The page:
Memorable Tchaikovsky opens North Shore Chamber Music Festival

Thu Jun 04, 2015 at 1:50 pm

By Lawrence A. Johnson

The Ariel Quartet performed music of Beethoven Wednesday night at the North Shore Chamber Music Festival in Northbrook.

The Ariel Quartet performed music of Beethoven Wednesday night at the North Shore Chamber Music Festival in Northbrook.

It’s hard to believe, but there was a time not all that long ago when Tchaikovsky’s Piano Trio in A minor was more talked about than performed. The celebrated recording by Itzhak Perlman, Lynn Harrell and Vladimir Ashkenazy (EMI/Angel) did much to restore the work to its current popularity though it still took decades to nudge its way into the regular repertory.

Tchaikovsky’s epic Trio was the principal work Wednesday night in the opening concert of the North Shore Chamber Music Festival at the Village Presbyterian Church in Northbrook. And, as performed by violinist and festival artistic director Vadim Gluzman, cellist Mark Kosower and pianist William Wolfram, this was as compelling and richly idiomatic a performance of this fascinating work as one is ever likely to hear.

Subtitled “In memory of a great artist,” Tchaikovsky’s homage to his colleague Nikolai Rubinstein was said to be inspired by a picnic excursion in which the two men encountered a band of Russian folk musicians. Yet the epic scale and expressive scope of the Piano Trio is, as Wolfram said in his introduction, “almost operatic.” The final movement’s variations are among Tchaikovsky’s most inspired achievements. Not only do they appear to reflect the mercurial personality of the prickly yet charismatic Rubinstein, but the remarkable range and variety seem to encompass something broader and deeper of the Russian soul itself, in tandem with the elegiac gloom of the opening movement.

Even a “popcorn” cell phone interruption (twice) didn’t disturb the momentum and communicative thrust of Wednesday’s remarkable performance. With Wolfram’s powerful keyboard work anchoring the music, Gluzman and Kosower proved wonderfully simpatico colleagues, playing with focused, gleaming tone that strongly conveyed the melancholy of the opening movement. The variations were fully characterized with the burnished tone of Kosower–principal of the Cleveland Orchestra—consistently beautiful. The fugal variation went with fizzing energy and the ensuing section had a gentle wistful quality that was most affecting. Launched with immense vitality and swagger, the finale was exhilarating with the coda’s reprise of the somber opening theme feeling resonant and inevitable.

In the first half, the Ariel Quartet made an impressive festival debut in Beethoven’s “Razumovsky” Quartet in E minor, Op. 59, no.2.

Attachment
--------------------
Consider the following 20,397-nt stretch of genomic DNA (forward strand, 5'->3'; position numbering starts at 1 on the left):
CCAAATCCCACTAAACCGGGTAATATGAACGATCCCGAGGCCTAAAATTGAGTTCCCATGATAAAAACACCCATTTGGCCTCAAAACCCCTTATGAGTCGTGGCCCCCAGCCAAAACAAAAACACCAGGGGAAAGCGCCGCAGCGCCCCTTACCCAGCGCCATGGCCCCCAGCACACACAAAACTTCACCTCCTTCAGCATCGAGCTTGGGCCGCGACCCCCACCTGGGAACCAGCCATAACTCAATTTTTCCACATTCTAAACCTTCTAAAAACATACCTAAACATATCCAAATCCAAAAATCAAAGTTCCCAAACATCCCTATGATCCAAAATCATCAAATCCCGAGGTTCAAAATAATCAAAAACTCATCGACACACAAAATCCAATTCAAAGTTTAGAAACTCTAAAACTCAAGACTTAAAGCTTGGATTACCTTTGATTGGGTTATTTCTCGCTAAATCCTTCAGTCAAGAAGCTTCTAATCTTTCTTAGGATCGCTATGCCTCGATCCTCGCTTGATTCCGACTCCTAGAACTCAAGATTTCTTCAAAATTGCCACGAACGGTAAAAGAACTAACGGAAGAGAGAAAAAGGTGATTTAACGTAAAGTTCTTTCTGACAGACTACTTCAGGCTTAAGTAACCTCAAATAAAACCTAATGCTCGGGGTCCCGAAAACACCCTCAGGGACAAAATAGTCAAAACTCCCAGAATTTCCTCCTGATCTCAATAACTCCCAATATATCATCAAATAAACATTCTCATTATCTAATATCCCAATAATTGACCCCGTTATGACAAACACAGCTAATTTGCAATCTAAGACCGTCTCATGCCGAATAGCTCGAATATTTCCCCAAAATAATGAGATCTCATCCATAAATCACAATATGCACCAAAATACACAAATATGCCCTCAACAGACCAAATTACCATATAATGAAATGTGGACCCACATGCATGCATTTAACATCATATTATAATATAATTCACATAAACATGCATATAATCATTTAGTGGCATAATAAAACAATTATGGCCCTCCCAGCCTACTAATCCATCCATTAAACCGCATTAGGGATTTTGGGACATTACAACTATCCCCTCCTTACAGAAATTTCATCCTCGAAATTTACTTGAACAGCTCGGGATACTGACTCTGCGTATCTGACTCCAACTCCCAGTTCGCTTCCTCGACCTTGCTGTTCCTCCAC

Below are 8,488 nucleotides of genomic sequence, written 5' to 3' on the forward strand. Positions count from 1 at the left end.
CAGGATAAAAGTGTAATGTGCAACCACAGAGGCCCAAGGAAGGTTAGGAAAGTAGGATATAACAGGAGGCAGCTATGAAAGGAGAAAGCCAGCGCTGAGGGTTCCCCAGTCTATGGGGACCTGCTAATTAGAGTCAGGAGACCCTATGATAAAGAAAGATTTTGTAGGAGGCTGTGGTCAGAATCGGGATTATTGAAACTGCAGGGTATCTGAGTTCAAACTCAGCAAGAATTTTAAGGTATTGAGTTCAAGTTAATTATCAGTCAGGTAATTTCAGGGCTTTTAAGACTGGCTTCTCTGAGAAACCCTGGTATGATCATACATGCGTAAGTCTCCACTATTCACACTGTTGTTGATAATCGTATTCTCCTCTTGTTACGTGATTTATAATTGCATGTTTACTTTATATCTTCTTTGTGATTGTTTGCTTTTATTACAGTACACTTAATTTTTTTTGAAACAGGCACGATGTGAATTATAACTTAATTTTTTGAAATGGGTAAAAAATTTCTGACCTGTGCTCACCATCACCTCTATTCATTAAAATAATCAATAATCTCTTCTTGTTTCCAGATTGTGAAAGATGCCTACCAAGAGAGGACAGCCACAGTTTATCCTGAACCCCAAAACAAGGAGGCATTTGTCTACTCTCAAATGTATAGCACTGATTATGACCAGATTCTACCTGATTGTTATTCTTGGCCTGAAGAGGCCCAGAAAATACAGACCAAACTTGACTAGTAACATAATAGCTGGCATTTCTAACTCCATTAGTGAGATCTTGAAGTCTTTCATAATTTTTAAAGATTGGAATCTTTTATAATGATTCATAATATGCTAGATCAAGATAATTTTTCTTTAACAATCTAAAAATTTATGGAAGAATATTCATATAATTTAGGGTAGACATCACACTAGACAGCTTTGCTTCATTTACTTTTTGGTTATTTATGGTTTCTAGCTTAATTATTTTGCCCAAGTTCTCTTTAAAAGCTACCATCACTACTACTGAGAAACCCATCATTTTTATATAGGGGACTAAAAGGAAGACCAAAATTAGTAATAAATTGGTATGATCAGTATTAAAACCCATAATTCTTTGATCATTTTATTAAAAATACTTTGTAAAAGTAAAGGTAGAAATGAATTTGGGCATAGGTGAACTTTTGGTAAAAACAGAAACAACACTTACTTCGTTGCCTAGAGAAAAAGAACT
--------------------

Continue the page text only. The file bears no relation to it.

The young Israeli ensemble has a lean, slightly astringent sonority well suited to this middle-period work. The musicians firmly conveyed the minor-key drama of the opening movement, bringing a physical quality to their playing, and often swaying with the music. Yet the musicianship was always close-knit, the Ariel members watching and listening to each other attentively. If the otherworldly heights of the sublime Adagio weren’t quite scaled, the playing had a glowing radiance and went with a natural ease and conversational ebb and flow.

The players’ off-the-beat accents in the ensuing Allegretto put across the music’s restless agitation. The playing was especially engaging in the Russian folksong passage–a theme also famously borrowed by Mussorgsky for Boris Godunov–with the musicians batting it back and forth with light agility. The performance was rounded off with a spirited account of the galumphing finale, dynamic details closely observed without ever sounding pedantic. The Ariel Quartet is clearly a greatly gifted ensemble whose star is on the rise.

The evening led off with Alfred Schnittke’s Suite in the Old Style, heard in an arrangement for string quintet. In this artful homage the Russian composer mines 17th- and 18th-century models. Unlike his Moz-Art à la Haydn, Schnittke mostly plays it straight until the finale where his acerbic style breaks through the surface gallanteries.

Ilya Kaler’s elegant, sweet-toned violin nicely brought out the Rococo charm, backed by refined tone and nimble articulation from his colleagues in the neo-Baroque fugues. Yet the players also conveyed Schnittke’s subversive element, as with the duel of hard pizzicatos between Kaler and Gluzman.

The North Shore Chamber Music Festival continues 7:30 p.m. Friday at The Village Presbyterian Church in Northbrook. The program offers Golijov’s The Dreams and Prayers of Isaac the Blind and Schumann’s Piano Quintet and duo arrangement of Bach’s Chaconne.; 847-370-3984.

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